Sunday, August 11, 2013
Valle de la Luna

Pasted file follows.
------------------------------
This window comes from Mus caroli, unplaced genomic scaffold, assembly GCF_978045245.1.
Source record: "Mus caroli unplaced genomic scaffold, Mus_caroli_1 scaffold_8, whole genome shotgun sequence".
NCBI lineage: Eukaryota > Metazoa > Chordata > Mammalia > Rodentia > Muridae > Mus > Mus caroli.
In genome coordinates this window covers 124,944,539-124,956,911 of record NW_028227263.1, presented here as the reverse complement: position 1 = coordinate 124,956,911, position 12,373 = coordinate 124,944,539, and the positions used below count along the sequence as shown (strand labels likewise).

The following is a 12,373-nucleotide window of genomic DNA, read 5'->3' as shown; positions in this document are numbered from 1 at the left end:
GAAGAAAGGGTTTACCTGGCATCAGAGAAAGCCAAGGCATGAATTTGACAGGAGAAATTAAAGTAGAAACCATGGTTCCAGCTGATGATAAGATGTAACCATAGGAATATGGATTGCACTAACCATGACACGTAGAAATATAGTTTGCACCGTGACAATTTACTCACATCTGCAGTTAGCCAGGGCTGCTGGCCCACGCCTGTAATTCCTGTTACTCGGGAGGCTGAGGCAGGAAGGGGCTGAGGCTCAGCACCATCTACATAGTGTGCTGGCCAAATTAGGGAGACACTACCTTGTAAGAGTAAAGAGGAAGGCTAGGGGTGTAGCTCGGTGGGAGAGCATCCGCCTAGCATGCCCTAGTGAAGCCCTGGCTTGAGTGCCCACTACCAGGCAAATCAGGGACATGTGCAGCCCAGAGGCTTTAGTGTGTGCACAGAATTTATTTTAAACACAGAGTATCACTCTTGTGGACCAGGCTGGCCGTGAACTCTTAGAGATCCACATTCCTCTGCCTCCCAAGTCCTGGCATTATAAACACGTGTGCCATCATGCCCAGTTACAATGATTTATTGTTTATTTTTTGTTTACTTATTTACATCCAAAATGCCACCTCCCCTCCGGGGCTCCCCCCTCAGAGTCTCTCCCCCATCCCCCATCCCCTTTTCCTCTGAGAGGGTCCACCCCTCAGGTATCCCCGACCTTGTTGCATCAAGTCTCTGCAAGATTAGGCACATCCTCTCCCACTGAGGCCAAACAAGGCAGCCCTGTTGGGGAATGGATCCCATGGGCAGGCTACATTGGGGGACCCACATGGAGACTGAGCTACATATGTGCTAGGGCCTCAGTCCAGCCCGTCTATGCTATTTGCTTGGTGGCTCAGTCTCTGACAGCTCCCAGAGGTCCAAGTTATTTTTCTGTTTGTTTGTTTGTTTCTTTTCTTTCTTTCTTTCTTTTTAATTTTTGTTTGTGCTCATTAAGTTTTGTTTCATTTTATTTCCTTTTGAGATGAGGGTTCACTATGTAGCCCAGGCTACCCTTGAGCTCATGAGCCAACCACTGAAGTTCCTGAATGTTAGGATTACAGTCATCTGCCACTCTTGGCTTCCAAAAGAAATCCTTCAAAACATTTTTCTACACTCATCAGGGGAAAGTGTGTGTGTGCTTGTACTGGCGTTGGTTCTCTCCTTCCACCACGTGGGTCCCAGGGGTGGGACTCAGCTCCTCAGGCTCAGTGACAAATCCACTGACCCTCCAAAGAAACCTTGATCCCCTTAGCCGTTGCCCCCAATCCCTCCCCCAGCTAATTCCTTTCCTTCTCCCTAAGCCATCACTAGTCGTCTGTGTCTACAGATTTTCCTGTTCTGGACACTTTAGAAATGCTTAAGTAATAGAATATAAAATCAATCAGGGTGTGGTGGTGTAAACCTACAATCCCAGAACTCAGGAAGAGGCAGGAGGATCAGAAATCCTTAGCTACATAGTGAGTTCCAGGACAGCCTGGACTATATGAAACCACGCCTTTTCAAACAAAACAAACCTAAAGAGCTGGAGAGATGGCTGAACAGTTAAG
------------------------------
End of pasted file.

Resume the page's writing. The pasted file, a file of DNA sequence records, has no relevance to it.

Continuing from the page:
Located 13 kilometers (8 mi) west of town in the Cordillera de la Sal, Valle de La Luna is a part of the Reserva Nacional los Flamencos and was declared a Nature Sanctuary in 1982. This is a huge reserve managed jointly by the indigenous communities and CONAF and is the place to be for sunset. We are going into Sector 6 which is part of the Coyo community. At the entrance, there is a small visitor’s center and we are given a map of the reserve with the best vantage points for watching the sun set. The first view point we come to are some natural salt caves called Cari’s Broken. Set a little way back from the road, these caves go deep into the mountain and there was a tour bus visiting so we decide not to stop. We pass the dunes which we will come back to and watch the sun set but keep driving to the end of this sector as there is an interesting formation we want to see. As we drive we can’t help but notice the total isolation of this valley. One of the driest places on earth, it is barren, inhospitable and brimming with extraordinary rock formations, so it’s easy to see why this unique setting gets its name. Carved by wind and weather, the various stone and sand formations, which have an impressive range of color and texture, look somewhat similar to the surface of the moon. In fact a prototype for the Mars rover was tested here by scientists because of the valley's dry and forbidding terrains. There are dry lakes where the salt composition makes a white covering layer of the area. At the Tres Marias (Three Marys), the three rock formations which look like bent, broken fingers stretch high from the desert floor particularly the center one. The result of an intense erosion process, they are approximately one million years old and composed of clay, salt, gravel and quartz. With plenty of places to photograph and be photographed we spend quite a bit of time here. We then head back the way we came to an area called “the amphitheatre”. This huge formation in the Cordillera de la Sal was formed by layers of sand, clay and salt which were moved and shifted vertically by earthquakes and the tectonic plates moving. Then with wind erosion, a sequence of giant peaks grew. From here we can clearly see the Andes and more dramatic, a chain of volcanoes including a fabulous view of Volcan Licancabur which towers over the town of San Pedro. It is now late in the afternoon and we make our way back to the sand dunes to get the perfect view for the setting sun. Over thousands of years, strong winds have created this huge field of sand dunes. However, in this valley populated by withered pillars of salt and stone is an enormous sand dune called “The Great Sand Dune” and this is the one which we climb to see the sunset. I find myself scrambling, my feet sinking into the sand and my hands clutching at any jagged outcropping to get to the top. This narrow path is steep and I would have given up long before the top if it had not been encouragement and a helping hand from Tom every so often. At the top, the sand, the scrambling at times on both hands and feet, were well worth it. The view is quite simply, spectacular. This is Chile's “Valle de la Luna”, the legendary moon valley, crowned on all sides by volcanic peaks that cascade as far as the eye can see. It's these peaks that grab my attention now. One by one as the sun gets lower in the sky, they're painted in the pinks and reds of the setting sun, and the valley becomes a glowing kaleidoscope of new shapes and colors. Breath-taking. By the time the sun had set and we had scrambled back down the “Great Dune”, it was getting quite dark. Driving out of the reserve the dark looming shapes started to look more alien than in daylight. We are going to spend the night, parked just outside the park’s entrance by the visitor’s center. After all the visitors had left and the rangers had locked up for the night it was one of the quietest nights we have ever spent in our three years of traveling. Oh, and on this clear, cloudless night away from any city lights, the stars were almost as spectacular as the sun setting over the valley. Almost!